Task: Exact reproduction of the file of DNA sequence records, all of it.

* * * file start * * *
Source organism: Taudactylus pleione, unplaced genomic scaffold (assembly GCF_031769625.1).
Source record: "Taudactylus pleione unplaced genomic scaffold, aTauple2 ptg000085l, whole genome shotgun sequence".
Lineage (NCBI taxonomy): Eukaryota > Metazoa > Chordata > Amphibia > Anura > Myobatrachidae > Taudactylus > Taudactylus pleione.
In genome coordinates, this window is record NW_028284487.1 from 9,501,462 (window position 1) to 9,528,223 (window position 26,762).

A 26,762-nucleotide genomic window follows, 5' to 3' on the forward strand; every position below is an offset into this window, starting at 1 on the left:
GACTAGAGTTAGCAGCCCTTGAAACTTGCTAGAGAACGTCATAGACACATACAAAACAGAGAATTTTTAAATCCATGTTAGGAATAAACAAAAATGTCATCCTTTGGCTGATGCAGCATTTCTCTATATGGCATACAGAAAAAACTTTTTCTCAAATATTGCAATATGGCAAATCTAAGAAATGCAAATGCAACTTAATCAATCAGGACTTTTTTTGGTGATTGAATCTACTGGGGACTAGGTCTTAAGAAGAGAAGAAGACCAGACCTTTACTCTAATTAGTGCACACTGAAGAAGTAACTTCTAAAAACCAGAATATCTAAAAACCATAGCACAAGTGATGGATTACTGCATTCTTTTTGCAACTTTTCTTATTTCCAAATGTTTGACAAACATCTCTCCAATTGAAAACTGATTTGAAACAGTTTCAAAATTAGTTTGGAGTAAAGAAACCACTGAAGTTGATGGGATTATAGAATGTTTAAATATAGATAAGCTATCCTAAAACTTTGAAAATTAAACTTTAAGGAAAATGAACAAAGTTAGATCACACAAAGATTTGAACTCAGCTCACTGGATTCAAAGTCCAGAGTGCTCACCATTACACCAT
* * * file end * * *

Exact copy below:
Source organism: Taudactylus pleione, unplaced genomic scaffold (assembly GCF_031769625.1).
Source record: "Taudactylus pleione unplaced genomic scaffold, aTauple2 ptg000085l, whole genome shotgun sequence".
Lineage (NCBI taxonomy): Eukaryota > Metazoa > Chordata > Amphibia > Anura > Myobatrachidae > Taudactylus > Taudactylus pleione.
In genome coordinates, this window is record NW_028284487.1 from 9,501,462 (window position 1) to 9,528,223 (window position 26,762).

A 26,762-nucleotide genomic window follows, 5' to 3' on the forward strand; every position below is an offset into this window, starting at 1 on the left:
GACTAGAGTTAGCAGCCCTTGAAACTTGCTAGAGAACGTCATAGACACATACAAAACAGAGAATTTTTAAATCCATGTTAGGAATAAACAAAAATGTCATCCTTTGGCTGATGCAGCATTTCTCTATATGGCATACAGAAAAAACTTTTTCTCAAATATTGCAATATGGCAAATCTAAGAAATGCAAATGCAACTTAATCAATCAGGACTTTTTTTGGTGATTGAATCTACTGGGGACTAGGTCTTAAGAAGAGAAGAAGACCAGACCTTTACTCTAATTAGTGCACACTGAAGAAGTAACTTCTAAAAACCAGAATATCTAAAAACCATAGCACAAGTGATGGATTACTGCATTCTTTTTGCAACTTTTCTTATTTCCAAATGTTTGACAAACATCTCTCCAATTGAAAACTGATTTGAAACAGTTTCAAAATTAGTTTGGAGTAAAGAAACCACTGAAGTTGATGGGATTATAGAATGTTTAAATATAGATAAGCTATCCTAAAACTTTGAAAATTAAACTTTAAGGAAAATGAACAAAGTTAGATCACACAAAGATTTGAACTCAGCTCACTGGATTCAAAGTCCAGAGTGCTCACCATTACACCAT